(This post was written on March 10, 2015.)
We own what we create. Our creations often come from our intellect and imagination. To encourage us to create and to innovate, we have laws that protect our creations as intellectual property.
We have three main kinds of intellectual property: patents, trademarks, and copyright. Patents protect inventions, which must be new, inventive, and industrial. Trademarks distinguish goods and brands. Copyright protects the author and his works from their creation.
1. Protect your inventions with patents if they will become scientific and technological breakthroughs. The length of patent protection is twenty years. If you can make a big business out of your invention and this will be used for several years, consider getting a patent. Good examples for patent protection are medicines, computers, and cars. The website of the Intellectual Property Office has instructions on how to file patents.
Consider applying for a utility model or an industrial design if your innovation offers only a slight improvement in technology or design. While the length of protection is shorter (7 years and 5 years), the application process is also faster so you can commercialize your innovation faster. Appliances are good for utility models, while furniture and decorations are good for industrial designs.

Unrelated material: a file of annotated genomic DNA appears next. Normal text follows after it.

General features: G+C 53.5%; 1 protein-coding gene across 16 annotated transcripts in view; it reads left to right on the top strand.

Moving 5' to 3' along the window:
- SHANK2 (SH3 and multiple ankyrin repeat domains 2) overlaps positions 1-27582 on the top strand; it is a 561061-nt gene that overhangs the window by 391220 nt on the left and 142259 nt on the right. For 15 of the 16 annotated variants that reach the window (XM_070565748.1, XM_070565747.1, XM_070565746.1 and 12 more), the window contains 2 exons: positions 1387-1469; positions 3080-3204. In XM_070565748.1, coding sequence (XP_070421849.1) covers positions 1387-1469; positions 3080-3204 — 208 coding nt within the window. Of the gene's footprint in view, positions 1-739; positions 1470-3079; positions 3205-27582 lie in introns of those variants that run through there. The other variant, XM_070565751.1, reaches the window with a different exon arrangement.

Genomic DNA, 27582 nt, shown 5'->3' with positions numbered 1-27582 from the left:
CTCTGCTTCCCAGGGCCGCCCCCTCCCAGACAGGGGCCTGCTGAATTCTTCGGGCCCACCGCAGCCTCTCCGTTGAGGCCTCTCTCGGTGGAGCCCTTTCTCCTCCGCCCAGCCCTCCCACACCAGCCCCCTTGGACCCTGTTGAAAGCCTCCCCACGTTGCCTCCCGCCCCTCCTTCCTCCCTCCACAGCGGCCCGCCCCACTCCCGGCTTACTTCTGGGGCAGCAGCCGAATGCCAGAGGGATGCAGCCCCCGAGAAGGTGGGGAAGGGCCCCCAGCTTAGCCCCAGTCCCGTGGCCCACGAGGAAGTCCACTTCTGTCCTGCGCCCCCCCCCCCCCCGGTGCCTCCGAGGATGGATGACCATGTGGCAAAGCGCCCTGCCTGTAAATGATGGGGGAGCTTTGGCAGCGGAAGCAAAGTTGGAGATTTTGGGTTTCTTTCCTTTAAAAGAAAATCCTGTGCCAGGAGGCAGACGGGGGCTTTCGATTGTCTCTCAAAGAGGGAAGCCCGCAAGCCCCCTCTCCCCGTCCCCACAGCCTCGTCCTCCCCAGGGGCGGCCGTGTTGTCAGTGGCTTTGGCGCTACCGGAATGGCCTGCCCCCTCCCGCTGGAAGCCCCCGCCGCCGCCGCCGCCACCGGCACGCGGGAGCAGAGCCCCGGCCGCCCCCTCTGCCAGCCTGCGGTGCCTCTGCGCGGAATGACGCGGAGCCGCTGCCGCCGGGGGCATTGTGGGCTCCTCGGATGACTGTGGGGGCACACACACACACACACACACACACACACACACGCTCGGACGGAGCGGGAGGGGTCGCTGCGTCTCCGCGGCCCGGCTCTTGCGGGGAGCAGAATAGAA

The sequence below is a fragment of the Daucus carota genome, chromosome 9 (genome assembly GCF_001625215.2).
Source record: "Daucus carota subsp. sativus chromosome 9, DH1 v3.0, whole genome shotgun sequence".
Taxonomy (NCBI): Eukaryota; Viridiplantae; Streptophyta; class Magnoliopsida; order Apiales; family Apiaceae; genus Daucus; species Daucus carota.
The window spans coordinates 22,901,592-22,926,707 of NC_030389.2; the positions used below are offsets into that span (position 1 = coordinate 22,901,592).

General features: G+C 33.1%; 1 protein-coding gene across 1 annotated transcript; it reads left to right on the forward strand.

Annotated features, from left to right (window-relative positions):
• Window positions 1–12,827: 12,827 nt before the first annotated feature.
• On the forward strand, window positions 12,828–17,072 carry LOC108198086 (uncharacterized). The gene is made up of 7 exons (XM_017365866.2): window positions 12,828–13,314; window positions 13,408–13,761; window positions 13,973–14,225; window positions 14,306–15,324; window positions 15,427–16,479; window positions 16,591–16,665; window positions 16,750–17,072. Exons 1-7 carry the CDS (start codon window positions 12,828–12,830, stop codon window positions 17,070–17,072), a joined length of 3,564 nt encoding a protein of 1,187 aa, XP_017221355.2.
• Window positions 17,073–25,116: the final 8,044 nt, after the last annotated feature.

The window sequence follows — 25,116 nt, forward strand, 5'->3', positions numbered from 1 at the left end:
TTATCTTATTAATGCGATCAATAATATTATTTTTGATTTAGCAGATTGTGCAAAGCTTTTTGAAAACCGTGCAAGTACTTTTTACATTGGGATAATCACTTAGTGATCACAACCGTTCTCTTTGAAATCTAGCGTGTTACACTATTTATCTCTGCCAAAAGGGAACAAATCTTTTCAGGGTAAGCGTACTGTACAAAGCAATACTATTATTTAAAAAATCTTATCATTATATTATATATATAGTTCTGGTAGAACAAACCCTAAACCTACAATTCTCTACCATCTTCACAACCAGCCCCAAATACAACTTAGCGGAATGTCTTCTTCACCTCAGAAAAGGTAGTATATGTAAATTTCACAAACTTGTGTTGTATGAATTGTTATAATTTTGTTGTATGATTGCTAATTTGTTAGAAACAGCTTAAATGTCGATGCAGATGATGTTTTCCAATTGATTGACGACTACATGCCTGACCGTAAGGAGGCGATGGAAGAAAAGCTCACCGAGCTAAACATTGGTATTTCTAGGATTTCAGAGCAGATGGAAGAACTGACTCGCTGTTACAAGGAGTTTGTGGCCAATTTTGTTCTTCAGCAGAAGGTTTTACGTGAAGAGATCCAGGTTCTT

2. Register your trademark as soon as possible. If you are deciding to create a business and you already have a logo or mark in mind, you might want to inquire and register it as soon as possible. The date of registration of the trademark determines its use. If you are already using a trademark, do not worry. Just register your mark as soon as possible at the Intellectual Property Office.
3. You are protected by copyright from the moment of creation. If you write a novel, compose a song, paint a mural, or do any literary or artistic work, you do not need to register anything. You own the copyright from the time you create your work. In order to sell, assign, or give away your copyright, you need to have written proof that you have assigned your copyright to another person.
For producers of films and plays where there are many creations (film, screenplay, musical score, cinematography, painting, etc.) and creators (director, writer, composer, cinematographer, painter, artist, etc.), you want to have these creators assign the copyrights of their works to you as the producer of the film.